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Schools should teach the forgotten history of the Pledge of Allegiance

There’s a story for students about how those 31 words came to be. And questions to ask about whether they still work.

Associated Press/File

Last spring, my son came home from fourth grade and mentioned that he had gotten a yellow slip for not paying attention during the Pledge of Allegiance. My first thought was, You really should pay attention in school, followed quickly by, We’re still doing the Pledge of Allegiance?

Back in the 1970s and ‘80s when I was in grade school, I never understood how saying those words would make me a good American. I still don’t, and I don’t want either of my kids to have to recite the pledge. Truth is, they don’t have to. State law prevents it from being required, based on a 1943 Supreme Court ruling. But state law still mandates that, whether it’s by a person or recording over the loudspeaker, it has to be shared publicly in some form.

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One problem: The goal of elementary school is to get students to listen and follow directions, so while kids might not have to say the pledge, I don’t think any 7-year-old will have the wherewithal to announce, “I’m taking a knee, cool?”

The pledge’s convoluted history doesn’t help. Francis Bellamy created it in 1892 for The Youth’s Companion, a children’s magazine published out of Boston, with a few goals. In no particular order, the pledge was meant to sell magazines and flags for display; reunify the country after the Civil War; commemorate the 400th anniversary of Christopher Columbus’s voyage; promote patriotism among Americans; and make Americans out of the large wave of immigrants from Eastern and Southern Europe.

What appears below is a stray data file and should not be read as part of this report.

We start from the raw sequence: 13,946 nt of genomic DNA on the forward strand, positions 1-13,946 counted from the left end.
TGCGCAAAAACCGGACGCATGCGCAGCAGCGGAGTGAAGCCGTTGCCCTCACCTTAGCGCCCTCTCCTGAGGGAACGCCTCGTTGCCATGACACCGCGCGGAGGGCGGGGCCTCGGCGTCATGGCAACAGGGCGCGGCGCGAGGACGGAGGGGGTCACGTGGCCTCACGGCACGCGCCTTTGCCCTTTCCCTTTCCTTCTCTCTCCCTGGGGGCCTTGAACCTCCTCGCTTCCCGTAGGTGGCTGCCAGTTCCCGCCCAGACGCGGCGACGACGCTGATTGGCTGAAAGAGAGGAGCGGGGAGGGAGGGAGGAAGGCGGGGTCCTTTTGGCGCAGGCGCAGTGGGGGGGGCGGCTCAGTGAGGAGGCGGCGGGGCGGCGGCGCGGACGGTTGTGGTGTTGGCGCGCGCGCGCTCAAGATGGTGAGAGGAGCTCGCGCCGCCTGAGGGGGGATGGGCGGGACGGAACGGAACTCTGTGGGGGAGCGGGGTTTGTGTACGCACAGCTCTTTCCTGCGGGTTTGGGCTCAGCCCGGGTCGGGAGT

The original version went: I pledge allegiance to my flag and the Republic for which it stands, one nation, indivisible, with liberty and justice for all. In 1923, “the flag of the United States of America” was inserted so there was no question for immigrants as to which banner they were promising their loyalty.

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In 1954 came “under God.” The Korean War had just ended the year before. The Soviet Union was testing atomic bombs, leading school kids to practice hiding under their desks. The Supreme Court had ruled in Brown v. Board of Education that “separate but equal” was unconstitutional, and the NAACP, which fought for the case, was believed by some to be infiltrated by Communists, a feeling shared about the civil rights movement. All of this helped fuel the Red Scare, which Senator Joseph McCarthy took advantage of. And so, those two words were added and signed into law by President Dwight D. Eisenhower, to ensure everyone knew we weren’t godless Communists, says Charles Dorn, professor of education at Bowdoin College and co-author of Patriotic Education in a Global Age.

Forget for a second whether a child can make any kind of pledge that doesn’t involve the awesomeness of ice cream or snow days, but this has the government telling kids to say nice words about it, which is kind of mind control-y if you want to believe such things.